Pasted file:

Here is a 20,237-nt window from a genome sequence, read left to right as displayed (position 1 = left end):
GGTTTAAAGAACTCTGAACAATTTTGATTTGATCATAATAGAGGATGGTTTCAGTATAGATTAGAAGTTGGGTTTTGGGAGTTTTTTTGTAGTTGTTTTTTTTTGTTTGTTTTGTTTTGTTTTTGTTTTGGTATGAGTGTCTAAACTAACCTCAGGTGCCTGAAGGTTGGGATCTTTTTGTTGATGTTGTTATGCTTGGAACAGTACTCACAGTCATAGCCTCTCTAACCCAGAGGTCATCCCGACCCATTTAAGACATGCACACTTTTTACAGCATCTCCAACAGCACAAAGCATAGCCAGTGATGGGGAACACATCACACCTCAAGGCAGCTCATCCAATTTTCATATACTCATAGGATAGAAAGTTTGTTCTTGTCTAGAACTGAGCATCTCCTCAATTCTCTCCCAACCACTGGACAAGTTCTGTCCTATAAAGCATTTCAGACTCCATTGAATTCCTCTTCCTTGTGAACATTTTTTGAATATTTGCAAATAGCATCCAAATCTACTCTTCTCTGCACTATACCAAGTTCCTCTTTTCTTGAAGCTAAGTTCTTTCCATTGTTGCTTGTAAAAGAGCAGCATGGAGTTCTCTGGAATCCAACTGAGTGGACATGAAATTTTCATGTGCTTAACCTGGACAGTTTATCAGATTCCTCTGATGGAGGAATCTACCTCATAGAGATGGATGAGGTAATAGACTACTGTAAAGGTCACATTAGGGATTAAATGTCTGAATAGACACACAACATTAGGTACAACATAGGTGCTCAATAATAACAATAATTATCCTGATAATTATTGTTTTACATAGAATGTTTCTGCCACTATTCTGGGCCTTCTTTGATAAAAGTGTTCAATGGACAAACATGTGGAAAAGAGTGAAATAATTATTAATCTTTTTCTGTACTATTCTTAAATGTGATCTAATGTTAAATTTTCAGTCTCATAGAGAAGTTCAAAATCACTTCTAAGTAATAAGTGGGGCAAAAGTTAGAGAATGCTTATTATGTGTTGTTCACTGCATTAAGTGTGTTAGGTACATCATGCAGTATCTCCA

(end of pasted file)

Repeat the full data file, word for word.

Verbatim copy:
Here is a 20,237-nt window from a genome sequence, read left to right as displayed (position 1 = left end):
GGTTTAAAGAACTCTGAACAATTTTGATTTGATCATAATAGAGGATGGTTTCAGTATAGATTAGAAGTTGGGTTTTGGGAGTTTTTTTGTAGTTGTTTTTTTTTGTTTGTTTTGTTTTGTTTTTGTTTTGGTATGAGTGTCTAAACTAACCTCAGGTGCCTGAAGGTTGGGATCTTTTTGTTGATGTTGTTATGCTTGGAACAGTACTCACAGTCATAGCCTCTCTAACCCAGAGGTCATCCCGACCCATTTAAGACATGCACACTTTTTACAGCATCTCCAACAGCACAAAGCATAGCCAGTGATGGGGAACACATCACACCTCAAGGCAGCTCATCCAATTTTCATATACTCATAGGATAGAAAGTTTGTTCTTGTCTAGAACTGAGCATCTCCTCAATTCTCTCCCAACCACTGGACAAGTTCTGTCCTATAAAGCATTTCAGACTCCATTGAATTCCTCTTCCTTGTGAACATTTTTTGAATATTTGCAAATAGCATCCAAATCTACTCTTCTCTGCACTATACCAAGTTCCTCTTTTCTTGAAGCTAAGTTCTTTCCATTGTTGCTTGTAAAAGAGCAGCATGGAGTTCTCTGGAATCCAACTGAGTGGACATGAAATTTTCATGTGCTTAACCTGGACAGTTTATCAGATTCCTCTGATGGAGGAATCTACCTCATAGAGATGGATGAGGTAATAGACTACTGTAAAGGTCACATTAGGGATTAAATGTCTGAATAGACACACAACATTAGGTACAACATAGGTGCTCAATAATAACAATAATTATCCTGATAATTATTGTTTTACATAGAATGTTTCTGCCACTATTCTGGGCCTTCTTTGATAAAAGTGTTCAATGGACAAACATGTGGAAAAGAGTGAAATAATTATTAATCTTTTTCTGTACTATTCTTAAATGTGATCTAATGTTAAATTTTCAGTCTCATAGAGAAGTTCAAAATCACTTCTAAGTAATAAGTGGGGCAAAAGTTAGAGAATGCTTATTATGTGTTGTTCACTGCATTAAGTGTGTTAGGTACATCATGCAGTATCTCCA